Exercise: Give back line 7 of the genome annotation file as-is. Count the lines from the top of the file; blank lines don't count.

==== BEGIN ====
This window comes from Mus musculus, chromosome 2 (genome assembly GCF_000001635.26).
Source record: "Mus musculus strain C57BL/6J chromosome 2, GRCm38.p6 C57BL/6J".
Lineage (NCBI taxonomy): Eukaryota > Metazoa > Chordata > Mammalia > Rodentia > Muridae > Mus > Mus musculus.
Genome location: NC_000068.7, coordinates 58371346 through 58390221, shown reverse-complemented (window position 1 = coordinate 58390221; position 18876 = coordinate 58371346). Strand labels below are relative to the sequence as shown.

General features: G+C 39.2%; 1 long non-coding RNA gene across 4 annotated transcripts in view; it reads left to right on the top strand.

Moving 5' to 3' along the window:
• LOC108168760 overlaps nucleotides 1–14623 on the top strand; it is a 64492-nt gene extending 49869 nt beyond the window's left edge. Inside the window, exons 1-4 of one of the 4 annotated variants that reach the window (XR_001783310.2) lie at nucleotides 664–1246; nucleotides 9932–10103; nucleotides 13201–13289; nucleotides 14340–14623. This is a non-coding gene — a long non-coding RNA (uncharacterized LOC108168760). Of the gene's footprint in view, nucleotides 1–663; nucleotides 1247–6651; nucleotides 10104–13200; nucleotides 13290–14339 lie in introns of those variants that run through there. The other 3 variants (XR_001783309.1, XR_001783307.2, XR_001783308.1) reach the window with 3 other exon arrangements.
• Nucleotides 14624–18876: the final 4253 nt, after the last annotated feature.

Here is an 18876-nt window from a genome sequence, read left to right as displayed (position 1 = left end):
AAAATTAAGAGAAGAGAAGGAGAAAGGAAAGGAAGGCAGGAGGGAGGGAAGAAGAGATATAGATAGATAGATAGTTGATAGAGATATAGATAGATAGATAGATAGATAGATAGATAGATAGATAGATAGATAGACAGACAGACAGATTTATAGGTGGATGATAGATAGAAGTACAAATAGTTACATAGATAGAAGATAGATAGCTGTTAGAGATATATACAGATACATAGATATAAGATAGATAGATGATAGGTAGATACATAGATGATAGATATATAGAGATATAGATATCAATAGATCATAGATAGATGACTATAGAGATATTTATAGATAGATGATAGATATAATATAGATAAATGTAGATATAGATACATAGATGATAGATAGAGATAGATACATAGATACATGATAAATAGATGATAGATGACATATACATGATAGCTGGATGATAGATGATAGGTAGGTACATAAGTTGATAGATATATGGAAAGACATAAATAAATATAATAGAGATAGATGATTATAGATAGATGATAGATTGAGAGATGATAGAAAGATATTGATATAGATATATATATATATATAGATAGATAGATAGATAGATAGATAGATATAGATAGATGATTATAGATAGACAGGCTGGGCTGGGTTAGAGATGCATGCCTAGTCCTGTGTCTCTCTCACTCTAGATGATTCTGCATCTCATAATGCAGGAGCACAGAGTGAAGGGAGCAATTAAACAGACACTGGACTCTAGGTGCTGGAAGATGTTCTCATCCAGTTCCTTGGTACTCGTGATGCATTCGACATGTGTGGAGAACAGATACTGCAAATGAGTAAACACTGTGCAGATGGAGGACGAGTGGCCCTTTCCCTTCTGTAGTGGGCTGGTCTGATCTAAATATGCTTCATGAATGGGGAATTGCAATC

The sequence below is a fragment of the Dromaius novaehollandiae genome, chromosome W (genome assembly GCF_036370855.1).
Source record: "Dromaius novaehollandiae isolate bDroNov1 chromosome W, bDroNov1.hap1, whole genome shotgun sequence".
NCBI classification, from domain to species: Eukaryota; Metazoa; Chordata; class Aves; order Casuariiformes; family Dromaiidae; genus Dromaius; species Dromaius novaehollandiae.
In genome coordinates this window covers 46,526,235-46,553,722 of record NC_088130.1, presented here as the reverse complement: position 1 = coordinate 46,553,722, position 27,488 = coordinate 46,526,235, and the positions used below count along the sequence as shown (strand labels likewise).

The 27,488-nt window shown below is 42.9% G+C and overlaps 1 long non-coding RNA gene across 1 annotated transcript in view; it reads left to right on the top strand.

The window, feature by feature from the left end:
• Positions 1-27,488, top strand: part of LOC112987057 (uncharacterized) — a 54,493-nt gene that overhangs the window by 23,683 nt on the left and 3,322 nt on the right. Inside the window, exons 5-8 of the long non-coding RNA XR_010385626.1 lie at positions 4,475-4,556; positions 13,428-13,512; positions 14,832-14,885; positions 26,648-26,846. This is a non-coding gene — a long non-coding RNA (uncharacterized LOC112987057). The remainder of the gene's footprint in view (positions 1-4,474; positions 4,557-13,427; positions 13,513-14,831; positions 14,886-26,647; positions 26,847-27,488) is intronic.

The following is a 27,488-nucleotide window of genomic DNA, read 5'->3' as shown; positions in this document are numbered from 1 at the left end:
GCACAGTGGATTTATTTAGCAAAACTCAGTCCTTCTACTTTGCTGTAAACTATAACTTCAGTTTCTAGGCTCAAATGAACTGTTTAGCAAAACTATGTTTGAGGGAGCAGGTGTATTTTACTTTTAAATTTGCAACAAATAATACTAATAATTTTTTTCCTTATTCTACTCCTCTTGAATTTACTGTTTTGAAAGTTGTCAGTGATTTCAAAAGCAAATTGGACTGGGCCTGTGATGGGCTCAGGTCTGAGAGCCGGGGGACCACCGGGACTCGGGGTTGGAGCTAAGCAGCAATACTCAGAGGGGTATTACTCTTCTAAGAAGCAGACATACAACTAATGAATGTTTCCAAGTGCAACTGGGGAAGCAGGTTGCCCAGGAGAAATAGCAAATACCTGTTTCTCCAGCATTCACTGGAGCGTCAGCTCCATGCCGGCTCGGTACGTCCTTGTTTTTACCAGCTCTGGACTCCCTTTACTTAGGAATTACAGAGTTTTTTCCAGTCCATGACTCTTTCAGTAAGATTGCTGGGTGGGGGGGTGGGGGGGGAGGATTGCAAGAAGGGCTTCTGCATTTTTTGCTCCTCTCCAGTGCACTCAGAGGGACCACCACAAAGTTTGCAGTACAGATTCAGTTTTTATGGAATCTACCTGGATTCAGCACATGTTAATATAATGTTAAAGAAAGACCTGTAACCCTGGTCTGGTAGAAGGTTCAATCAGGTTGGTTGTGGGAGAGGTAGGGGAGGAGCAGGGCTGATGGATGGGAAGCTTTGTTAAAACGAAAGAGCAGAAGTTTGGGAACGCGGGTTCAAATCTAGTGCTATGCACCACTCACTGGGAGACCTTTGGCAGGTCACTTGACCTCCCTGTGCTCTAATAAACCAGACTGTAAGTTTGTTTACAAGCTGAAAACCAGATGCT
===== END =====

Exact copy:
• LOC108168760 overlaps nucleotides 1–14623 on the top strand; it is a 64492-nt gene extending 49869 nt beyond the window's left edge. Inside the window, exons 1-4 of one of the 4 annotated variants that reach the window (XR_001783310.2) lie at nucleotides 664–1246; nucleotides 9932–10103; nucleotides 13201–13289; nucleotides 14340–14623. This is a non-coding gene — a long non-coding RNA (uncharacterized LOC108168760). Of the gene's footprint in view, nucleotides 1–663; nucleotides 1247–6651; nucleotides 10104–13200; nucleotides 13290–14339 lie in introns of those variants that run through there. The other 3 variants (XR_001783309.1, XR_001783307.2, XR_001783308.1) reach the window with 3 other exon arrangements.